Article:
Recycling Technologies, a specialist plastic recycling technology provider; Neste, an international chemicals company, and Unilever have launched a collaborative project that aims to develop and harness chemical recycling to recover and reuse plastic packaging that is currently either incinerated, buried in landfill or exported from the UK.
The joint project has been awarded a £3.1m grant from UK Research and Innovation (UKRI) to develop chemical recycling by combining the expertise of the companies in their respective business areas to make hard-to-recycle plastic packaging recyclable.
In this three-year project, Recycling Technologies will take waste plastic packaging and process it using its recycling machinery to turn it into an oil, called Plaxx.
This material will then be delivered to Neste to analyse and test its quality and suitability for further upgrading it into high-quality drop-in feedstock for the production of new, virgin-quality plastics, such as plastic packaging.
Unilever, joining an established collaboration between Recycling Technologies and Neste, will bring insight on design for recycling for packaging.
The grant will help support Recycling Technologies’ chemical recycling plant being built currently at Binn Farm in Perthshire, Scotland.
The alliance seeks to demonstrate new added-value applications for hard-to-recycle waste plastic materials, such as films, sachets and pouches, using them to create output that can be used to make new packaging.
Commenting on this new development, Adrian Griffiths, founder and chief executive of Recycling Technologies, said: “We are delighted to have been awarded this grant from UKRI to move the UK to the forefront of the next generation of plastic recycling systems.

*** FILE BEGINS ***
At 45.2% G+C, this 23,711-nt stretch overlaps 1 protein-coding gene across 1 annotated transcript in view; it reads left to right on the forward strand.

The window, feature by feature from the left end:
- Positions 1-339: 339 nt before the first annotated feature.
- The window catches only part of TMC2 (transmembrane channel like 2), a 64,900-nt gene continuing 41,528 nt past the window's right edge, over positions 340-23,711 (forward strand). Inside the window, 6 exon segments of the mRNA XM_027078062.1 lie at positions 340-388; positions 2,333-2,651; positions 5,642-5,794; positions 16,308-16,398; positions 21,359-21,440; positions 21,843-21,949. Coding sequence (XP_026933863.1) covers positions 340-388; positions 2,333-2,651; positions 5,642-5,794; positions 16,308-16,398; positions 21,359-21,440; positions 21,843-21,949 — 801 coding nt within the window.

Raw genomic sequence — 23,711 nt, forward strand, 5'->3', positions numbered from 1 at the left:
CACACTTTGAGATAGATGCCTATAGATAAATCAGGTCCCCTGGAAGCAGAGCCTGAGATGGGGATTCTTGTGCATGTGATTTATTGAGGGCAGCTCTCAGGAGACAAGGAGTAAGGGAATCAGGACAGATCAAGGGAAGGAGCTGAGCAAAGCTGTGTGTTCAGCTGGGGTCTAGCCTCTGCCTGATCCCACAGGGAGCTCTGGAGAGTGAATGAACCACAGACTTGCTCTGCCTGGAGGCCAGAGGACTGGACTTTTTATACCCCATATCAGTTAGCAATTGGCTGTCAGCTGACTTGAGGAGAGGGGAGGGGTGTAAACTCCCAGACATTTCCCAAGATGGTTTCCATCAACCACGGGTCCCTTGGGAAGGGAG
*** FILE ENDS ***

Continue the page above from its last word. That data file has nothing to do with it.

"Our collaboration with Neste will allow us to refine and improve our technology to produce valuable feedstock from waste plastic that can be incorporated into the petrochemicals industry supply chain to increase the content of recycled plastic in new plastic production.”
Sebastian Munden, executive vice president, Unilever UK & Ireland, added: “We’re really pleased to be part of this collaboration with Recycling Technologies and Neste, developing a solution for plastic which is currently difficult to recycle, including plastic films and flexible packaging.
“As part of this collaboration, we’ve committed to looking at the design of our products for greater recyclability, as well as the possibility to use the recycled material back in our product packaging, which would create the end market and value for the materials.
“Unilever is committed to halving the amount of virgin plastic we use in our packaging by 2025, including increasing our use of recycled plastic. Collaboration between partners and industry experts is so important, as together we can develop solutions with innovations that are effective and scalable.”